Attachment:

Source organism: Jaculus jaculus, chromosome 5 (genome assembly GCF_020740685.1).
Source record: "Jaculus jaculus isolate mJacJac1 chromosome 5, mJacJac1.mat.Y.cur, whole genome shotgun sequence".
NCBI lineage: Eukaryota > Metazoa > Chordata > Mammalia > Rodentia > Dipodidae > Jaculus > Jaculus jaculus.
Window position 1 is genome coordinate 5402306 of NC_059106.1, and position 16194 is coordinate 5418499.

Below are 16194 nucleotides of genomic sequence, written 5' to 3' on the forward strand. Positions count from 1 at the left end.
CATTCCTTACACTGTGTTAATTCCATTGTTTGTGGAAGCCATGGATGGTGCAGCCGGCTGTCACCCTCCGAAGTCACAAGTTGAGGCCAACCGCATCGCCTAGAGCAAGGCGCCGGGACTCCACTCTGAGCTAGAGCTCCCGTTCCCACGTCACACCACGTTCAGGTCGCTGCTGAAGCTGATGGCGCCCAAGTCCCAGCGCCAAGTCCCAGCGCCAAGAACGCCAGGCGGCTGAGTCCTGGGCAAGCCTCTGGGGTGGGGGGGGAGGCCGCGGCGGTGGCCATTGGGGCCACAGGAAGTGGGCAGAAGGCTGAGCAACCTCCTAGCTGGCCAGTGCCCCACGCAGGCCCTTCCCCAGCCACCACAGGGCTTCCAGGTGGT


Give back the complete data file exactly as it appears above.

Source organism: Jaculus jaculus, chromosome 5 (genome assembly GCF_020740685.1).
Source record: "Jaculus jaculus isolate mJacJac1 chromosome 5, mJacJac1.mat.Y.cur, whole genome shotgun sequence".
NCBI lineage: Eukaryota > Metazoa > Chordata > Mammalia > Rodentia > Dipodidae > Jaculus > Jaculus jaculus.
Window position 1 is genome coordinate 5402306 of NC_059106.1, and position 16194 is coordinate 5418499.

Below are 16194 nucleotides of genomic sequence, written 5' to 3' on the forward strand. Positions count from 1 at the left end.
CATTCCTTACACTGTGTTAATTCCATTGTTTGTGGAAGCCATGGATGGTGCAGCCGGCTGTCACCCTCCGAAGTCACAAGTTGAGGCCAACCGCATCGCCTAGAGCAAGGCGCCGGGACTCCACTCTGAGCTAGAGCTCCCGTTCCCACGTCACACCACGTTCAGGTCGCTGCTGAAGCTGATGGCGCCCAAGTCCCAGCGCCAAGTCCCAGCGCCAAGAACGCCAGGCGGCTGAGTCCTGGGCAAGCCTCTGGGGTGGGGGGGGAGGCCGCGGCGGTGGCCATTGGGGCCACAGGAAGTGGGCAGAAGGCTGAGCAACCTCCTAGCTGGCCAGTGCCCCACGCAGGCCCTTCCCCAGCCACCACAGGGCTTCCAGGTGGT